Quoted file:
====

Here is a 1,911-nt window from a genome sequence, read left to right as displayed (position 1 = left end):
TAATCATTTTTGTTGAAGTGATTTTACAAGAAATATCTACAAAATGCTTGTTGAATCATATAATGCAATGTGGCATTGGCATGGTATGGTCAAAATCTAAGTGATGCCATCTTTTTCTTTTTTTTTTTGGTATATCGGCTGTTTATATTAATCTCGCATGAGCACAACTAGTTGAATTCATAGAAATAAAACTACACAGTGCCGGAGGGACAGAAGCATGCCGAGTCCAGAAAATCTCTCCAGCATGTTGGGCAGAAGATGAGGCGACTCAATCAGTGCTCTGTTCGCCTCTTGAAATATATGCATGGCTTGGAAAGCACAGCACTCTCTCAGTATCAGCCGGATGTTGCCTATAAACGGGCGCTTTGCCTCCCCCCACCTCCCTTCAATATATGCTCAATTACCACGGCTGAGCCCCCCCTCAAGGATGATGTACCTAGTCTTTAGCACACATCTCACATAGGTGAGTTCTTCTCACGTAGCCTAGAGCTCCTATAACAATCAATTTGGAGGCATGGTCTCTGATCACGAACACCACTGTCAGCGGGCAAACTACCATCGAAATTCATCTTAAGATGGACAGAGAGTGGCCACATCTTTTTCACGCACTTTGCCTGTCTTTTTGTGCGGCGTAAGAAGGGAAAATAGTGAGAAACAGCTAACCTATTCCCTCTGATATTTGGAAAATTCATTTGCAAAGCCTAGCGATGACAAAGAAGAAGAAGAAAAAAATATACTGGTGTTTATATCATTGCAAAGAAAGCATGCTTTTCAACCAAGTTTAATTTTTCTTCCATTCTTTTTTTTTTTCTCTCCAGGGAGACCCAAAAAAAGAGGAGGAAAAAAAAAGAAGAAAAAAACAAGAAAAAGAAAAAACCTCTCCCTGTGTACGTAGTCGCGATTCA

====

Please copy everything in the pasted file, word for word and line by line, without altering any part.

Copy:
Here is a 1,911-nt window from a genome sequence, read left to right as displayed (position 1 = left end):
TAATCATTTTTGTTGAAGTGATTTTACAAGAAATATCTACAAAATGCTTGTTGAATCATATAATGCAATGTGGCATTGGCATGGTATGGTCAAAATCTAAGTGATGCCATCTTTTTCTTTTTTTTTTTGGTATATCGGCTGTTTATATTAATCTCGCATGAGCACAACTAGTTGAATTCATAGAAATAAAACTACACAGTGCCGGAGGGACAGAAGCATGCCGAGTCCAGAAAATCTCTCCAGCATGTTGGGCAGAAGATGAGGCGACTCAATCAGTGCTCTGTTCGCCTCTTGAAATATATGCATGGCTTGGAAAGCACAGCACTCTCTCAGTATCAGCCGGATGTTGCCTATAAACGGGCGCTTTGCCTCCCCCCACCTCCCTTCAATATATGCTCAATTACCACGGCTGAGCCCCCCCTCAAGGATGATGTACCTAGTCTTTAGCACACATCTCACATAGGTGAGTTCTTCTCACGTAGCCTAGAGCTCCTATAACAATCAATTTGGAGGCATGGTCTCTGATCACGAACACCACTGTCAGCGGGCAAACTACCATCGAAATTCATCTTAAGATGGACAGAGAGTGGCCACATCTTTTTCACGCACTTTGCCTGTCTTTTTGTGCGGCGTAAGAAGGGAAAATAGTGAGAAACAGCTAACCTATTCCCTCTGATATTTGGAAAATTCATTTGCAAAGCCTAGCGATGACAAAGAAGAAGAAGAAAAAAATATACTGGTGTTTATATCATTGCAAAGAAAGCATGCTTTTCAACCAAGTTTAATTTTTCTTCCATTCTTTTTTTTTTTCTCTCCAGGGAGACCCAAAAAAAGAGGAGGAAAAAAAAAGAAGAAAAAAACAAGAAAAAGAAAAAACCTCTCCCTGTGTACGTAGTCGCGATTCA